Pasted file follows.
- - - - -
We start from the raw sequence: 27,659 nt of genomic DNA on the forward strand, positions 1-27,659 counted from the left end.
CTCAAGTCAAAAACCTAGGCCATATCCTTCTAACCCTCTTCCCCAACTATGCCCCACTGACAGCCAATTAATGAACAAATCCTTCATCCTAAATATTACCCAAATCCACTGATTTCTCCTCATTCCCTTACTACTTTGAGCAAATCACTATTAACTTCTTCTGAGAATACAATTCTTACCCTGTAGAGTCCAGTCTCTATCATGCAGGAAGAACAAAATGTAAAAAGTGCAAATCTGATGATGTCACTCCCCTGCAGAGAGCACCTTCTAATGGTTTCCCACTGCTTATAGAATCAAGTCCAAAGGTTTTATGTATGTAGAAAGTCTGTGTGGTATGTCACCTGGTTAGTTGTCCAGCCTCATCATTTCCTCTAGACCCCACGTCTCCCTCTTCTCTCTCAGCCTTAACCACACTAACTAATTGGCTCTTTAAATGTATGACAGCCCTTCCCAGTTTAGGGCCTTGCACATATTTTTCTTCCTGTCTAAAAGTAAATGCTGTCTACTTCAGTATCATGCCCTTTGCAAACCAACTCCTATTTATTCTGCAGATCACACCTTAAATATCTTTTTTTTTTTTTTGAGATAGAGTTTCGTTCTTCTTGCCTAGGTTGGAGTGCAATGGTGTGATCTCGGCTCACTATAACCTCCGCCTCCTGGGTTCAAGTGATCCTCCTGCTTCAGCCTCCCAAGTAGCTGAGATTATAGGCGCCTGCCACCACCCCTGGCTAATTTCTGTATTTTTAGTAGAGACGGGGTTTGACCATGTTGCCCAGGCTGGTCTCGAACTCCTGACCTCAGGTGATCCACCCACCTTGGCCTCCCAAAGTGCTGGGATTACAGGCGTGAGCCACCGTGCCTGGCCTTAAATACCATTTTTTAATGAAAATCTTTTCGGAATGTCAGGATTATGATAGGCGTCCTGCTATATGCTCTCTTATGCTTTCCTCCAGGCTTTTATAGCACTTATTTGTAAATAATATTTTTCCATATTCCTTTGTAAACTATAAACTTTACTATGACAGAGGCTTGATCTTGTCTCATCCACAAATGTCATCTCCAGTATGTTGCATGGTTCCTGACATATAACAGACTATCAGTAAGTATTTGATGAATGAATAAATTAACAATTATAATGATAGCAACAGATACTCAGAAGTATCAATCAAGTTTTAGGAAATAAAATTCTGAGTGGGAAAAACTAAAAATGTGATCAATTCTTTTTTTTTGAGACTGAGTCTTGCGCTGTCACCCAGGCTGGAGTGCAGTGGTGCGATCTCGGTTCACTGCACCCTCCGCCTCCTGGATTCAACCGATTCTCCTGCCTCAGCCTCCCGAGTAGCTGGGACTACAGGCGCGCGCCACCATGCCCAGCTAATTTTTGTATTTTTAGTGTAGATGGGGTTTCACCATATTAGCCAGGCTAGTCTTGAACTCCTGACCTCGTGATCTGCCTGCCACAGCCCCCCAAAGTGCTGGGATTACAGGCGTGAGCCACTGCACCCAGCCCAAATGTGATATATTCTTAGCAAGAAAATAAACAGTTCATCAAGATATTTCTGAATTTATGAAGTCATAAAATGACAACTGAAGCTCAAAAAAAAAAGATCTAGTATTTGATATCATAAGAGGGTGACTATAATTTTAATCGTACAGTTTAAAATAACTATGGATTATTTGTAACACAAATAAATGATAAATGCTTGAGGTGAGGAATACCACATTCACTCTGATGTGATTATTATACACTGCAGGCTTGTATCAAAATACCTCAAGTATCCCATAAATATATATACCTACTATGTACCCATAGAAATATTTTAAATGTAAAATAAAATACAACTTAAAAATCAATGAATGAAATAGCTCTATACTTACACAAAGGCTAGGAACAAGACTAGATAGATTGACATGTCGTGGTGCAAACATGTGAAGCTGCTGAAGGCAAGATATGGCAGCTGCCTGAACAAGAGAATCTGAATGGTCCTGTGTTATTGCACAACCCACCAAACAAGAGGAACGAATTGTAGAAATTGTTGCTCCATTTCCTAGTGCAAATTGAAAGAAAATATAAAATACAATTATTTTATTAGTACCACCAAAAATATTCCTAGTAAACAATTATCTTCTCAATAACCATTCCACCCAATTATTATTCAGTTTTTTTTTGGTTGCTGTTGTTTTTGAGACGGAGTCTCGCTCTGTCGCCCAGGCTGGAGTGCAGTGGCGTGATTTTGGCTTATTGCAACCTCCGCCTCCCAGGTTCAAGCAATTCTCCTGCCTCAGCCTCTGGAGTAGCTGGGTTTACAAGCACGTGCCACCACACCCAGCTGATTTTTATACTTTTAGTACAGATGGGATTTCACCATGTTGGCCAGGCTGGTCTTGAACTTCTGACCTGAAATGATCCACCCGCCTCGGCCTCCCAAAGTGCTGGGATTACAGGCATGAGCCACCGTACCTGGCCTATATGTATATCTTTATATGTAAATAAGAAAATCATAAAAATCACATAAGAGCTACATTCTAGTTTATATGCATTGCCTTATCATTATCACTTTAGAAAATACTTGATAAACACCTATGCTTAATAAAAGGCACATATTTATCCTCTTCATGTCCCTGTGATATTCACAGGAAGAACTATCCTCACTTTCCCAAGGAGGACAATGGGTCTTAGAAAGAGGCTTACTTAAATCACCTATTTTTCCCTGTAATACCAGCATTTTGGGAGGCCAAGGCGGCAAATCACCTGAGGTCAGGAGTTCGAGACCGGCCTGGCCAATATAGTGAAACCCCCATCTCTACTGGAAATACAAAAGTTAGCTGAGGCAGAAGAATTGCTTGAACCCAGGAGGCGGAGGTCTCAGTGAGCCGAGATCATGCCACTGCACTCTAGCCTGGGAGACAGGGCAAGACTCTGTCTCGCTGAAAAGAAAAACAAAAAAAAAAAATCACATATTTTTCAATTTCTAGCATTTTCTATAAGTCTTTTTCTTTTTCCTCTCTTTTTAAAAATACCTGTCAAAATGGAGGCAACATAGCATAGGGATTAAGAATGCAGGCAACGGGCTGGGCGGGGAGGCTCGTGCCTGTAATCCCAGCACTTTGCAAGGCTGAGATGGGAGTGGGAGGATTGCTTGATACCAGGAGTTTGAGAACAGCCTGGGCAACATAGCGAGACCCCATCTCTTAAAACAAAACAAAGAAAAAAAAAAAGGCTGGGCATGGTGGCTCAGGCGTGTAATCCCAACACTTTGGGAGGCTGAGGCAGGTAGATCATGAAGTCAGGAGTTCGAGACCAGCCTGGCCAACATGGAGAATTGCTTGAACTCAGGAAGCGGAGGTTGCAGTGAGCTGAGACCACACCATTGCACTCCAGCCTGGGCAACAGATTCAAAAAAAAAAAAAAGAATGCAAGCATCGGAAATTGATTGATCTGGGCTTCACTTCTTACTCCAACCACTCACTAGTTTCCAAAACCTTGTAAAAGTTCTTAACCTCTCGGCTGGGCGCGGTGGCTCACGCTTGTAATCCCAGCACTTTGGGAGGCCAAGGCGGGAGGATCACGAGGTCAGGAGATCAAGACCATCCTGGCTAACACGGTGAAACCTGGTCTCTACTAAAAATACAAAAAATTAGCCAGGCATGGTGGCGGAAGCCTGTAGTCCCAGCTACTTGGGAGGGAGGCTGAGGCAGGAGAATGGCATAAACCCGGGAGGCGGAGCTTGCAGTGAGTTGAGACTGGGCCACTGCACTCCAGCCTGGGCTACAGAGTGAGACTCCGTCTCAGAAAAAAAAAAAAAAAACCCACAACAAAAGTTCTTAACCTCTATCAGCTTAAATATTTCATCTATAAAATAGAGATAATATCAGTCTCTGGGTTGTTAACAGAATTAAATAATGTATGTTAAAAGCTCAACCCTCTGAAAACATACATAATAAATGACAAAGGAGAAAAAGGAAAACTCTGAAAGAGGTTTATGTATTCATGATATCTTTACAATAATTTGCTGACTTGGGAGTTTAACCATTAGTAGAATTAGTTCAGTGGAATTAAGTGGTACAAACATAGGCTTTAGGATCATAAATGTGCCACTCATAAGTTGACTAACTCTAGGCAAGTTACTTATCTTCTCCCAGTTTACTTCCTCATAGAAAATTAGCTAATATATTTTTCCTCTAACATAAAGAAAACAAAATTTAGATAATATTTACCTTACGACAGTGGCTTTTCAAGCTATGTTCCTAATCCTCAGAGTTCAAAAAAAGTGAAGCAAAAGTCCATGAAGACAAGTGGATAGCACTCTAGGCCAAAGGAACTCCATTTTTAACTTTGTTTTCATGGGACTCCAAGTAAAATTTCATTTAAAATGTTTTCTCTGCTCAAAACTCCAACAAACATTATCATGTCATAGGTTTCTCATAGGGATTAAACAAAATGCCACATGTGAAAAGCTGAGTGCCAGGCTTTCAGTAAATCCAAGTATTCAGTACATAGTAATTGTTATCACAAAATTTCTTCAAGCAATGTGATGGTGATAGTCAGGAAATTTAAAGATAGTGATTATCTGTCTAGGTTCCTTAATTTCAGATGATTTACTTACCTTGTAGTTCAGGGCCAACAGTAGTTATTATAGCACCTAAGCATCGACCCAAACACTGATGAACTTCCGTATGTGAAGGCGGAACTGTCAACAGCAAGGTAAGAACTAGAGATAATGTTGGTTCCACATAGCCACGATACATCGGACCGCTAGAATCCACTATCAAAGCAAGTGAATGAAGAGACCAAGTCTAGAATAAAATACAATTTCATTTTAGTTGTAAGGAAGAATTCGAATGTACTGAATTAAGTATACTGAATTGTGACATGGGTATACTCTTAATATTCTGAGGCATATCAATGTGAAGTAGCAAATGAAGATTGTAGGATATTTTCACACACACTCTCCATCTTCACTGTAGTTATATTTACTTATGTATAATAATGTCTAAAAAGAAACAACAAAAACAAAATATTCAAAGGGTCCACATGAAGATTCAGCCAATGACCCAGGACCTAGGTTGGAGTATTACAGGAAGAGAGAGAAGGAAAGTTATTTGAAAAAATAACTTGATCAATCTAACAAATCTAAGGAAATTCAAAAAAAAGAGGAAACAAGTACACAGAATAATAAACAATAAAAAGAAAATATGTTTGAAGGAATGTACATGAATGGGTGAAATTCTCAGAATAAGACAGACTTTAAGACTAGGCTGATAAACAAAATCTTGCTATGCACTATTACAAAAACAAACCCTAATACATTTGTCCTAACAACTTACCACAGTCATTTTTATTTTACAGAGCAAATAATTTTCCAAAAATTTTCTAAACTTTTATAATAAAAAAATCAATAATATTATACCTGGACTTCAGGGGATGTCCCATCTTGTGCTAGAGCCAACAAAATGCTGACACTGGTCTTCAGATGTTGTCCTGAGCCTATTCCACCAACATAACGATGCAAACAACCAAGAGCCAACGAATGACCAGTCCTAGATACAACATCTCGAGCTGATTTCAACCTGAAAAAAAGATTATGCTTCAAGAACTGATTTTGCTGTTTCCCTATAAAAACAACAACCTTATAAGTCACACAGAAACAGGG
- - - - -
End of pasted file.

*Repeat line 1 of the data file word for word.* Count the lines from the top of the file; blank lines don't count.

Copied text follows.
We start from the raw sequence: 27,659 nt of genomic DNA on the forward strand, positions 1-27,659 counted from the left end.